As Doe's letter attests, one of the worst aspects of oppression African Americans endured was slave auctions and caused among slaves a "great fear." In the early nineteenth century, the demand for slave labor in the Deep South fueled the growth of the internal slave trade. Because of Virginia's large supply of slave labor, Richmond became a major center for slave trading activity. Between 1790 and 1860, the United States witnessed a great slave migration, with almost 1.1 million enslaved blacks taken out of the upper South destined for the Deep South. Virginia alone exported more than 360,000 enslaved people during this time. Slaveholders often sold enslaved blacks to slave traders, who then sold them at slave auctions. Most slaveholders preferred to buy enslaved blacks individually rather than in families, for financial reasons. Enslaved children, whose mothers or fathers had been sold away, often had adoptive parents who were friends of their biological mother or father. The black family preserved strong kin-based relationships within their communities as a means of survival and resistance.

For Educators


1. How did Charles Doe describe the church service he attended? What part of his description do you find most interesting? Why?
2. What instrument did Doe say southerners did not play?

Further Discussion

1. What can be learned about African American culture during slavery from what Charles Doe describes in his letters?
2. Trace the history of the banjo from Africa to America.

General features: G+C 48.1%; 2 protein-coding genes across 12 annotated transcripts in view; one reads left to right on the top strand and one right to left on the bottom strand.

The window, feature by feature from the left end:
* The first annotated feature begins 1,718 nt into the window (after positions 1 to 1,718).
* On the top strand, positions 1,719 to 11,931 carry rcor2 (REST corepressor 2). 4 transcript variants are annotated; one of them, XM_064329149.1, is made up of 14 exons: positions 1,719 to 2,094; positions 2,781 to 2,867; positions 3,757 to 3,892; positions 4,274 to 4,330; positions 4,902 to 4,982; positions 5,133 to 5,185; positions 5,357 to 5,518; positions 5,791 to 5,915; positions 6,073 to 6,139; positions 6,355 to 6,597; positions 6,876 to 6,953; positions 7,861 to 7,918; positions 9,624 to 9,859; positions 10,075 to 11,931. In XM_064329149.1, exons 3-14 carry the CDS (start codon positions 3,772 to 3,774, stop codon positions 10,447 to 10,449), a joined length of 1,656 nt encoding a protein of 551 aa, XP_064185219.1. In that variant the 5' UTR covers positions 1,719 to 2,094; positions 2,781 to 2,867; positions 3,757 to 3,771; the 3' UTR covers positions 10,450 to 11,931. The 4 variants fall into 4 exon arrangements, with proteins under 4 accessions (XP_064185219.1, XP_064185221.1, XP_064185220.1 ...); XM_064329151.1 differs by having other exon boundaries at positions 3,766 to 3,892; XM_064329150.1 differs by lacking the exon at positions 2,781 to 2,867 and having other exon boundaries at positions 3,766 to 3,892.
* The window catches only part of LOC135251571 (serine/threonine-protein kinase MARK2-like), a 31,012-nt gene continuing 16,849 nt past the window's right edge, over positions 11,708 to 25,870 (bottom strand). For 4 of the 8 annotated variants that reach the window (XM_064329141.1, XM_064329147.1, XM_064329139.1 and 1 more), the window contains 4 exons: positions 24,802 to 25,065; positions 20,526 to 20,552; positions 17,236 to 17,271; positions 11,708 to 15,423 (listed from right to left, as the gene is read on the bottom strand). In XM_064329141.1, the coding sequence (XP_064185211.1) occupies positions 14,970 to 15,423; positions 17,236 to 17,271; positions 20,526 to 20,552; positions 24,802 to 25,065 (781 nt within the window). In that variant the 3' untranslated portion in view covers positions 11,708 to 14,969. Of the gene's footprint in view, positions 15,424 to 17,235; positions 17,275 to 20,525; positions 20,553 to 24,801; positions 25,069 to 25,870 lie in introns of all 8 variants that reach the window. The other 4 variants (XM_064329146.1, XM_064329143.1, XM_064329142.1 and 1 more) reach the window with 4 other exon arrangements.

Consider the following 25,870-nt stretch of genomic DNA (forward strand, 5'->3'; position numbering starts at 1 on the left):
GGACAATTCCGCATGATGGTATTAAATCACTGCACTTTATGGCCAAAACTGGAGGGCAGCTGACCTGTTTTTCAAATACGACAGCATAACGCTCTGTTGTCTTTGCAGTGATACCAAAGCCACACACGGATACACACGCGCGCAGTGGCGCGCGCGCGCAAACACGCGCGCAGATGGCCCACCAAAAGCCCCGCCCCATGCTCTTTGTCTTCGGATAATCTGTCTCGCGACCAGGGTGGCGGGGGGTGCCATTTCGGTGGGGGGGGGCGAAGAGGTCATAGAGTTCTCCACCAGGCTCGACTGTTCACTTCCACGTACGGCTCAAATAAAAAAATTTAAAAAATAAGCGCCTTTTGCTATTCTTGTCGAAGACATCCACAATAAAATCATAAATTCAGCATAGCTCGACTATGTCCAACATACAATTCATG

Charles Doe (1830–1896) was from New Hampshire, and he wrote this letter to family members living in Boston while he was visiting his brother Thomas Doe in Danville, Virginia.


This Day in Virginia: February 22

Suggested Reading

Genovese, Eugene. Roll, Jordan, Roll: The World The Slaves Made. New York: Random House, Inc., 1974.

Gudmestad, Robert Harold. A Troublesome Commerce: The Transformation of the Interstate Slave Trade. Baton Rouge: Louisiana State University Press, 2003.

Tadman, Michael. Speculators and Slaves: Masters, Traders, and Slaves in the Old South. Madison: University of Wisconsin Press, 1989.

Danville Feb. 22d 1850
Dear Brother & Sister.
Mary Virginia will be 7 years old 12th of March, & Sally Allen 8 years old 27th June. They are both "powerful" large & fat, & possessed of an unusual musical talent. Sally will already turn any simple tune, after hearing it two or three times, & can give a half doz. negro melodies, & nursery rhymes. This talent is undoubtedly an inheritance of the Allen's– I had a notion to claim it as a peculiar trait of the Doe's but as only a very few of our family have developed their natural power in this art, & as every Allen is a musician, & as if this claim was established it would be the only Doe characteristic which Mary & Sally have yet shown. I droped that pretension immediately. Sally talks everything very well. On the morning of the 12th of this month, as I came in to breakfast, Thomas' countenance seemed to bear a very remarkable expression of comfort & gladness, & little Sally immediately explained these unusual symptoms, by rolling her eyes mysteriously, clapping her hands, & asking me if I had seen her little sister in the bedroom. I suspected however that she had received sundry directions from her Pa, about informing me of the coming of the third native Doe in Virginia. Thomas showed the most becoming satisfaction proper on an occasion of such increased responsibility. The name has not yet been given, & it is desirable that it should soon be fixed upon, so that she can more easily & conveniently be made the subject of conversation & correspondence. Martha is the only name yet mentioned. Sarah requests mother to forward one for consideration. Aunt Kathy daily reports all well.